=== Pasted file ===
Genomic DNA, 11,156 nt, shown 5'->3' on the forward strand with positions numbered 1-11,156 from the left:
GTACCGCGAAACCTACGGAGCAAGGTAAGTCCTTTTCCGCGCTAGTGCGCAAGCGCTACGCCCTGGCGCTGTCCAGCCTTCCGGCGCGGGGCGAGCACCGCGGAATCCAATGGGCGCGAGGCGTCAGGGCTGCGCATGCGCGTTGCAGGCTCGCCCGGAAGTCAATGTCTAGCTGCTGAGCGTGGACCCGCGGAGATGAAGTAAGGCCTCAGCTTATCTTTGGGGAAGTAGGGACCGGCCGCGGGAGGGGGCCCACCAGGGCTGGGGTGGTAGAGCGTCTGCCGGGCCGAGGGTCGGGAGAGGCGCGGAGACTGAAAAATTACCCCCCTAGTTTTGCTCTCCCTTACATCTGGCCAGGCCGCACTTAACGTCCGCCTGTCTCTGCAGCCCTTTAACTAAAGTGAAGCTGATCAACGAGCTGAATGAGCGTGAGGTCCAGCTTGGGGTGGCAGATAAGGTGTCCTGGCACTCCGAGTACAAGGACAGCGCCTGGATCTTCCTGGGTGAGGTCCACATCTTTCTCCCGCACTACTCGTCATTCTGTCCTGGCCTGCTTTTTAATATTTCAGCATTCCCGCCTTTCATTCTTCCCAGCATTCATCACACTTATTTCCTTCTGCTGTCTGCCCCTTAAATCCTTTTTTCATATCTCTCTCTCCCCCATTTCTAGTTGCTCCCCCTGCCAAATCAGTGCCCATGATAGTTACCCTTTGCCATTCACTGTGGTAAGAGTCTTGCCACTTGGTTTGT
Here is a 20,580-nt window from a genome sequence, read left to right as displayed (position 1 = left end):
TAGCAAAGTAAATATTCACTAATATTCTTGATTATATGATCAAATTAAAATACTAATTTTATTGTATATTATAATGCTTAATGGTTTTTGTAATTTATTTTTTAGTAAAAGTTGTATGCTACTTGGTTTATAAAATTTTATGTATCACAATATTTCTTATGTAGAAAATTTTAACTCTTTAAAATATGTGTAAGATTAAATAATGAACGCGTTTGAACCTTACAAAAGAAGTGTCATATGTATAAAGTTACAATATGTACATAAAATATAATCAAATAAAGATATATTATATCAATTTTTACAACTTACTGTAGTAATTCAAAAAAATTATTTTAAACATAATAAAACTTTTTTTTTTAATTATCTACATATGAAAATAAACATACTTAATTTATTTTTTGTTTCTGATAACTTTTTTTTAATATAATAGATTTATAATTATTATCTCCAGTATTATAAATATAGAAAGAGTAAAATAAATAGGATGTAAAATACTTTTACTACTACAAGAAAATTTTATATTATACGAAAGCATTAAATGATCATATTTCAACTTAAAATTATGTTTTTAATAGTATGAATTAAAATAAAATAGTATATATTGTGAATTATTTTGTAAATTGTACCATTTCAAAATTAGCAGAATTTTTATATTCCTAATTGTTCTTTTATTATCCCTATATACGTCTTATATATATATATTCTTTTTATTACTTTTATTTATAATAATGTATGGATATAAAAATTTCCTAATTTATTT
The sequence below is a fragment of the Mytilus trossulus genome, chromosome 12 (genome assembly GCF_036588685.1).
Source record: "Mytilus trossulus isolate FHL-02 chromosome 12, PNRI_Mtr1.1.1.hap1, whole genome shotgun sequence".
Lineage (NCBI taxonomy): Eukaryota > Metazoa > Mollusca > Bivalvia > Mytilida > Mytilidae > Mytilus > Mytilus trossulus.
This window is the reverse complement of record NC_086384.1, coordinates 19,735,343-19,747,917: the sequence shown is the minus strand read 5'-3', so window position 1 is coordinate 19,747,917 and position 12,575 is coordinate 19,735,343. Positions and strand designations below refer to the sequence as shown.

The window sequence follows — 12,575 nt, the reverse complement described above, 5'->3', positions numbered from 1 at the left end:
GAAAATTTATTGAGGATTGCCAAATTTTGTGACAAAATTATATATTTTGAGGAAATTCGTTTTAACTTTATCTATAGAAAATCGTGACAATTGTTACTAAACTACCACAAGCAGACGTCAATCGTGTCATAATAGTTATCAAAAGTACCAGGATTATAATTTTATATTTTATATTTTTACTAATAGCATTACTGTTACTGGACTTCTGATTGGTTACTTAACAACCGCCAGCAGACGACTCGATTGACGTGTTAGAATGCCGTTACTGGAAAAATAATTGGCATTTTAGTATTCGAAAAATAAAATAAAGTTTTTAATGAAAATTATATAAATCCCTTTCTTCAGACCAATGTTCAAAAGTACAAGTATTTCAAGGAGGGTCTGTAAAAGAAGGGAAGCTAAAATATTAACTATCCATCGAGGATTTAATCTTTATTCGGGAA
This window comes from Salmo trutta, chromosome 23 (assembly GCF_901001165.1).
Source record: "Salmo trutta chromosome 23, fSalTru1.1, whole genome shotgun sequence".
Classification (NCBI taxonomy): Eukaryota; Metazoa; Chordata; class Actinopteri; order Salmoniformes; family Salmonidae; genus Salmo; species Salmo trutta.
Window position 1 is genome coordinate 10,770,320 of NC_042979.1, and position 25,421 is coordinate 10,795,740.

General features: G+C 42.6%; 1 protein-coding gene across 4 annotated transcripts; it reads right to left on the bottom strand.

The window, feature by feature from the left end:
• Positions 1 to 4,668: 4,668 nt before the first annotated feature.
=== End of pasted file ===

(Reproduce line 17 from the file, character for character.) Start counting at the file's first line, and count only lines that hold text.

• Positions 1 to 4,668: 4,668 nt before the first annotated feature.